Willy Wonka

It was a stiff upon release. It cost $3 million and grossed $4 million in a pre-home video era. In other words, it lost money, with only half of gross receipts coming back to the studio. Sure, there was television income, but this was pre-cable. No one knew the movie and no one knew the songs. Yet today, it’s a classic.

Originally it was called “Charlie and the Chocolate Factory.” A twisted story by author Roald Dahl, there were no songs, but he had a cult following, one of whose members was my younger sister Wendy, she bought all his books, I read it, I saw the movie back in ’71, when it first came out. The Oompa Loompas were too orange, but one viewing and I knew their song by heart. And the kids all had different personalities, not all likable. That’s a fiction of media, that characters have to be likable, no, the story has to be good. And I was the only person I ever knew who saw the flick and then…

Gene Wilder dies yesterday and it’s the first movie listed in his obit.

Mind-blowing. I too first saw Gene in 1967’s “Bonnie & Clyde.” I remember 1968’s “Producers,” which caused a kerfuffle to the point where the Fine Arts in Westport, Connecticut, edited it itself. The scene with the blankie, it was incomprehensible.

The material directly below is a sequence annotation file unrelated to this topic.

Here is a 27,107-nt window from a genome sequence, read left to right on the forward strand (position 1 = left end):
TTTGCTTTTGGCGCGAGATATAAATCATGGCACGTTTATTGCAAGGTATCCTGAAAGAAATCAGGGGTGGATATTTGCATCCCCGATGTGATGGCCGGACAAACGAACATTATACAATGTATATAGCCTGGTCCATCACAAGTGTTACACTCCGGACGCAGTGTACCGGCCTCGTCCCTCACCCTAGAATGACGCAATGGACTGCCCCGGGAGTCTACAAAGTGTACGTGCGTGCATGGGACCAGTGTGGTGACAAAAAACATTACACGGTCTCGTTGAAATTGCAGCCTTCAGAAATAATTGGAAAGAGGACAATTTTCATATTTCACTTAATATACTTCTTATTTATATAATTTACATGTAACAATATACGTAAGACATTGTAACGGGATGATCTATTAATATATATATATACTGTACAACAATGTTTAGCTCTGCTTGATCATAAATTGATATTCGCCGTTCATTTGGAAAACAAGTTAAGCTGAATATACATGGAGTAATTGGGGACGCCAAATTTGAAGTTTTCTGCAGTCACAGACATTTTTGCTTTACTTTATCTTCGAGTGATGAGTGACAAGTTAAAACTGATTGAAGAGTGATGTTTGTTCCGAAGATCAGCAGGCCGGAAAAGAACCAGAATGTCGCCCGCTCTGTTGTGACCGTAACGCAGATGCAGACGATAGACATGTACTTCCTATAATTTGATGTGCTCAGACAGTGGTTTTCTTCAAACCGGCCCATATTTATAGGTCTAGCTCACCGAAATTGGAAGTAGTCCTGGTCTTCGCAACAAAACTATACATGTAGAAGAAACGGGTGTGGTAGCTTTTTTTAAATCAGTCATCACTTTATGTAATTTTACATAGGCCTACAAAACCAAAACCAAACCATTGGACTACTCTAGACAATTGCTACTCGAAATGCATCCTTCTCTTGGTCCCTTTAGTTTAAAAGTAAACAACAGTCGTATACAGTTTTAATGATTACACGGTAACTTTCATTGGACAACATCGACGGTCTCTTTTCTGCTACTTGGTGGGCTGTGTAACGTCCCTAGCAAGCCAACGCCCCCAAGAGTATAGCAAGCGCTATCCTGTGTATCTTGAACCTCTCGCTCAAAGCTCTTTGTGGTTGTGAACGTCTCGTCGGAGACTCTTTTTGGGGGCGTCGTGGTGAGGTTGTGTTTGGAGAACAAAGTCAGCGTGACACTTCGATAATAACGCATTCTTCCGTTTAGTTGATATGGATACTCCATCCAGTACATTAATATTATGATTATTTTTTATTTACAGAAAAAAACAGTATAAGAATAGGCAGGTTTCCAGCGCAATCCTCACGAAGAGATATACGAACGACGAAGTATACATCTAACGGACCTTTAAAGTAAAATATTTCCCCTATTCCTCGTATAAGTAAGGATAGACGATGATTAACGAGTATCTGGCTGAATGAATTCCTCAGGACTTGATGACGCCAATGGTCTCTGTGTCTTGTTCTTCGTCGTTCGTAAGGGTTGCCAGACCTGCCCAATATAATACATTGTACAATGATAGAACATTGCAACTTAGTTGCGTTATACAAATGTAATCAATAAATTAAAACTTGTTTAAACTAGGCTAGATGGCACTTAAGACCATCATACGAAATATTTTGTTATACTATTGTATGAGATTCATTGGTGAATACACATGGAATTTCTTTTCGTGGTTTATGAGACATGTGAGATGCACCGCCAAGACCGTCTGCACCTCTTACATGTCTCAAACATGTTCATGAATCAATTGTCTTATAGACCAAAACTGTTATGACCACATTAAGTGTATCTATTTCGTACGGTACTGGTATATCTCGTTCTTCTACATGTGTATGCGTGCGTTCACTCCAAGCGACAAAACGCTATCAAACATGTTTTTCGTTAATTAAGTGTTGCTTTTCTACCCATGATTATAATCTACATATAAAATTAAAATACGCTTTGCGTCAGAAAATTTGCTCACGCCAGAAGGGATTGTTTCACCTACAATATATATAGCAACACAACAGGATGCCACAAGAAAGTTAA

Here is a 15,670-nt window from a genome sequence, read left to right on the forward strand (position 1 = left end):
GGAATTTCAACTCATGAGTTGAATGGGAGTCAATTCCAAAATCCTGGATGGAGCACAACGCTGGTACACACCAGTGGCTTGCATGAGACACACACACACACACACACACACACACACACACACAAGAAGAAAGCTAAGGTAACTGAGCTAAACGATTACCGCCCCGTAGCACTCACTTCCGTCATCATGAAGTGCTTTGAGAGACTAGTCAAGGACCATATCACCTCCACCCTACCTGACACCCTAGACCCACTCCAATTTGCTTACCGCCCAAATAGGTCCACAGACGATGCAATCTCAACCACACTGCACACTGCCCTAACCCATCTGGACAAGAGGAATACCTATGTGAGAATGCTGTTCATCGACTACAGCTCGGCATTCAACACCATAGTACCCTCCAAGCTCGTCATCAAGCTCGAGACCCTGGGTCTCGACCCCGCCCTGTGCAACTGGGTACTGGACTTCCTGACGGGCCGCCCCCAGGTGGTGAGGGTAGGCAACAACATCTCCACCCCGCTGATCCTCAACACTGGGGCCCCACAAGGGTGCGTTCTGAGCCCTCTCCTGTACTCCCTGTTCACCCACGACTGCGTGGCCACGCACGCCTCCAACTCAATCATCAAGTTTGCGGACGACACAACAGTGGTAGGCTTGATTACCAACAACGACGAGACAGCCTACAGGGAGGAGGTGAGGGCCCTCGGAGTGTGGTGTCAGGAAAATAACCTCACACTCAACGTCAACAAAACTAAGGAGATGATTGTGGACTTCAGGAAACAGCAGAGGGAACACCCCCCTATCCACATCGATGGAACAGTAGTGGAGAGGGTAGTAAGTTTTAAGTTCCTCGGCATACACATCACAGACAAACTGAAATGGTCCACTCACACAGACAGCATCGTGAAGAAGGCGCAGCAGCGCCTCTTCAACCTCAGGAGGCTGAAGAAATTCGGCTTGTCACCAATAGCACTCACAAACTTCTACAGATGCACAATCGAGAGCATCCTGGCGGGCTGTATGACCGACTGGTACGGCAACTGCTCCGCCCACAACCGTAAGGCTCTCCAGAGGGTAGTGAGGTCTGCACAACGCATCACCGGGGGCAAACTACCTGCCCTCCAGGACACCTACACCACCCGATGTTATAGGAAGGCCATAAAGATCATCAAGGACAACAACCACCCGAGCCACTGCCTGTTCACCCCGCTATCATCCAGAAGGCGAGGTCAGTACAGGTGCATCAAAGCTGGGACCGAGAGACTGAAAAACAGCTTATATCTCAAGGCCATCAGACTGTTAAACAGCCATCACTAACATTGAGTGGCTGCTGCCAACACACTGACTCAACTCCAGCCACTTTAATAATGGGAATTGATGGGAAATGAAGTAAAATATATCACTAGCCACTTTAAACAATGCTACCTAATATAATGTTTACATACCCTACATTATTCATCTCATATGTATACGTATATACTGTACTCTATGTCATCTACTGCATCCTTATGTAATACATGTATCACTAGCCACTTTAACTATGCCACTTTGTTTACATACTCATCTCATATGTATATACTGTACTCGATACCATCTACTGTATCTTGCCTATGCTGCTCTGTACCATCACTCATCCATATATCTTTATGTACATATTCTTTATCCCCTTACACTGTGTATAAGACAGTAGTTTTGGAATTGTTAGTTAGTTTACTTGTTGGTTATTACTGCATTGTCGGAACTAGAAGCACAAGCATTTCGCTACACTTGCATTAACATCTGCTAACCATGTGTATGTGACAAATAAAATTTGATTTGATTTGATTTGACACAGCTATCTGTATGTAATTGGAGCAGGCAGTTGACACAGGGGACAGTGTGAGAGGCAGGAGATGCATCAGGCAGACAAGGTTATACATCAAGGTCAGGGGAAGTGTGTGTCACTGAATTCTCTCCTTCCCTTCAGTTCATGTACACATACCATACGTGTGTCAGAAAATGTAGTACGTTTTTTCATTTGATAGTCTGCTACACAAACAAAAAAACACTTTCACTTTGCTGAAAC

And then came “Young Frankenstein.” The Mel Brooks tour-de-force, it cleaned up at the box office at the end of ’74. It was a cultural staple.

Not that I had not followed Mr. Wilder. I remember going to see “Quackser Fortune Has a Cousin in the Bronx” just before I shipped off for college in 1970. Gene played a mentally-challenged dung salesman who fell in love with Margot Kidder. It was the first time I ever saw her, before “Superman,” before the exploits revealing her mental issues, it was a small movie that stuck with me, but don’t they all.

“Willy Wonka” was a small movie. Not shot for a hundred million and marketed at half that number. Sure, the studio wanted to make money, but comic book heroes were not the only stars who could get a green light. But today, today, if you’re not shooting for the moon, the studio doesn’t want to play.

Nor does the record label. There’s all this hogwash about costs, both real and opportunity. No one wants to hit singles, never mind bunts, and…

The movies come and go.

But not “Willy Wonka.”

I was with a bunch of Gen X’ers and we were discussing the greatest comedies of all time.

All of theirs came from the twenty first century. I was stunned. No “Stripes,” never mind thirties classics.

But that’s today, when almost nothing from the past survives, when it’s all new and then thrown away.

Except for “Willy Wonka.”

“Willy Wonka” is Nick Drake. A film from the classic era which got a second chance, which resonated and held on. That’s right, it was re-released in 1996 and made $21 million.

And the lion’s share of streams on Spotify are catalog, old stuff, that just lasts and lasts.

So in an era of flash are we doing it wrong? Are we focusing on blockbuster me-too product when it’s the challenging stuff that tests limits which survives? Led Zeppelin sold out to Atlantic, their manager felt the records wouldn’t be worth anything in the future. Jim Morrison was dead for ten years before “Rolling Stone” put him on the cover. Led Zeppelin and the Doors not only survived, they flourished! Who from today will flourish in the future? Who are our “Willy Wonkas”? Are we even producing “Willy Wonkas”?

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